Tomb of Ay

Tomb in Luxor

Although only the burial chamber is decorated, this tomb, tucked away in the West Valley, is noted for its scenes of Ay hunting hippopotamus and fishing in the marshes (scenes usually found in the tombs of nobles not royalty), and for a wall featuring 12 baboons, representing the 12 hours of the night, after which the West Valley or Wadi Al Gurud (Valley of the Monkeys) is named.

Although he succeeded Tutankhamun, Ay’s brief reign from 1327 to 1323 BC tends to be associated with the earlier Amarna period and Akhenaten (some Egyptologists have suggested he could have been the father of Akhenaten’s wife Nefertiti). Ay abandoned a grandiose tomb in Amarna and took over another here in the West Valley. The valley played an important part in the Amarna story, as it was chosen as a new burial ground by Amenhotep III for his own enormous tomb (KV 22, part way up the valley), and his son and successor Akhenaten also began a tomb here, before he relocated the capital at Amarna, where he was eventually buried.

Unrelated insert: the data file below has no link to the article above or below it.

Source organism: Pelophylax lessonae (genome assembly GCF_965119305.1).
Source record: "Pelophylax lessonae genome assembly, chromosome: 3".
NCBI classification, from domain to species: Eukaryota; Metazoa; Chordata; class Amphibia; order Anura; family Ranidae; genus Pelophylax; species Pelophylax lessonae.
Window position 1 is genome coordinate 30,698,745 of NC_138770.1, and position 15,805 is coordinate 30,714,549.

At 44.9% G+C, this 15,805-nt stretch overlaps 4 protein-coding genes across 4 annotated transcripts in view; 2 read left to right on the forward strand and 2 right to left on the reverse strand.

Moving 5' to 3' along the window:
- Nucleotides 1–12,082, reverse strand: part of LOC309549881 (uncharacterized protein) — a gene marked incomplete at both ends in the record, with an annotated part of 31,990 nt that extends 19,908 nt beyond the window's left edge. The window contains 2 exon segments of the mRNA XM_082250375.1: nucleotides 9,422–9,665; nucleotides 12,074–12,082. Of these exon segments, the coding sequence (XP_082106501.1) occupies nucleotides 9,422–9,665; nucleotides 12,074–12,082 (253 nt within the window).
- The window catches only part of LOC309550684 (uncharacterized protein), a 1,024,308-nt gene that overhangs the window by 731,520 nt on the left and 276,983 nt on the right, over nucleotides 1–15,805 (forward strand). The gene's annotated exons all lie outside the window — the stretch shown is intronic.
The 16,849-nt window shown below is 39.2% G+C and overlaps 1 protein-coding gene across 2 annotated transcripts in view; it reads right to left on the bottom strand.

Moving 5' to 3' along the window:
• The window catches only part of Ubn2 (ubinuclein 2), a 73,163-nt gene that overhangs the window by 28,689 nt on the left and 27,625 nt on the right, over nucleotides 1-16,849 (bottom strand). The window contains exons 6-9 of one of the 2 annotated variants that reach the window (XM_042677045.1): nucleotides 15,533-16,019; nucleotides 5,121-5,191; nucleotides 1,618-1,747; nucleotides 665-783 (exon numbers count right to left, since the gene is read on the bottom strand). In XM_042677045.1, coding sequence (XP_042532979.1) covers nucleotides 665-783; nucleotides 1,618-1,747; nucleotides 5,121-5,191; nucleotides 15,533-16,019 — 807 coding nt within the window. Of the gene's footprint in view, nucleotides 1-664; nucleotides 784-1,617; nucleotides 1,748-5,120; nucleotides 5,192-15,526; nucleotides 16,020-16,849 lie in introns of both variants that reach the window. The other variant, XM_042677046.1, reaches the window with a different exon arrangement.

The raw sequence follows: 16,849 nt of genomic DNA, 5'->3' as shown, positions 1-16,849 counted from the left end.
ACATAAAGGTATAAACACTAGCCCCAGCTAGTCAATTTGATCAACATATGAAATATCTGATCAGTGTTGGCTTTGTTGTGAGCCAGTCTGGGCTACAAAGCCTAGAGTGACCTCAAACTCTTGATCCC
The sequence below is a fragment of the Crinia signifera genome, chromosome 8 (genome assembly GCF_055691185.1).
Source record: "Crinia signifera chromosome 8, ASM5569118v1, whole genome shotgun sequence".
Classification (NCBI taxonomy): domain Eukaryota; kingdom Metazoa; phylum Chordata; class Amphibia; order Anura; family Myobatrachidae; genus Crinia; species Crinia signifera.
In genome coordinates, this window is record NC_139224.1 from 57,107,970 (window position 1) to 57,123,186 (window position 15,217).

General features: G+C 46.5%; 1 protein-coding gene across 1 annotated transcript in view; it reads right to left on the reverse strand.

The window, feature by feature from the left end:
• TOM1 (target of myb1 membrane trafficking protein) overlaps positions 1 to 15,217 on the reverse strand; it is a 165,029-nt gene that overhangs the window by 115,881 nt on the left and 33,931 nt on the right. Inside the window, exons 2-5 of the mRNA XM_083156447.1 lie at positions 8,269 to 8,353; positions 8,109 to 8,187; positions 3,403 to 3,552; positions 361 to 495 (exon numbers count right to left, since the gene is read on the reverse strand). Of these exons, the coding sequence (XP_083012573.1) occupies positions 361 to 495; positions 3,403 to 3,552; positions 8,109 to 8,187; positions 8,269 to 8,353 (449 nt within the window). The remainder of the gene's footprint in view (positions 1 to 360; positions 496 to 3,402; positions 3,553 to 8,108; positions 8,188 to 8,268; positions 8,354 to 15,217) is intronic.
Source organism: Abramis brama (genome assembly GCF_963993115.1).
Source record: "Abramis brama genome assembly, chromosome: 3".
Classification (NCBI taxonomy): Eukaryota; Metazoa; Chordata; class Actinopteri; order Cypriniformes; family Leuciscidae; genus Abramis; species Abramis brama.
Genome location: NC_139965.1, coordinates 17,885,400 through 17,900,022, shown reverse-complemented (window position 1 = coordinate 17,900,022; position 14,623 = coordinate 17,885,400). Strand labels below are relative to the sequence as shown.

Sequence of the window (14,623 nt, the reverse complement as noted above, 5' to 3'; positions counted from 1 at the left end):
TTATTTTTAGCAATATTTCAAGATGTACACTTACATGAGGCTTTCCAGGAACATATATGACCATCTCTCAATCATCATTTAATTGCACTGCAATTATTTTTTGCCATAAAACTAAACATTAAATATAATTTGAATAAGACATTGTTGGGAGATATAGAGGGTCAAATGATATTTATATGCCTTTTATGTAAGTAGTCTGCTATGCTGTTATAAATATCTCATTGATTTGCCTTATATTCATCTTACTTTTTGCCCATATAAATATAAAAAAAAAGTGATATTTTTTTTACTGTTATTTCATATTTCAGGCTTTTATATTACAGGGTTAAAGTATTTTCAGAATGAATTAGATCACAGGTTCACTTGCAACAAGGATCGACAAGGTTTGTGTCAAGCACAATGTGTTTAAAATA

It seems Tutankhamun also planned to be buried in the West Valley, until his early death saw his successor Ay ‘switch’ tombs. Tutankhamun was buried in a tomb (KV 62) in the traditional section of the Valley of the Kings, while Ay himself took over the tomb Tutankhamun had begun at the head of the West Valley. The tomb is accessed by a dirt road that leads off from the car park at the Valley of the Kings and winds for almost 2km up a desolate valley past sheer rock cliffs. Recapturing the atmosphere (and silence) once found in the neighbouring Valley of the Kings makes it worth the visit.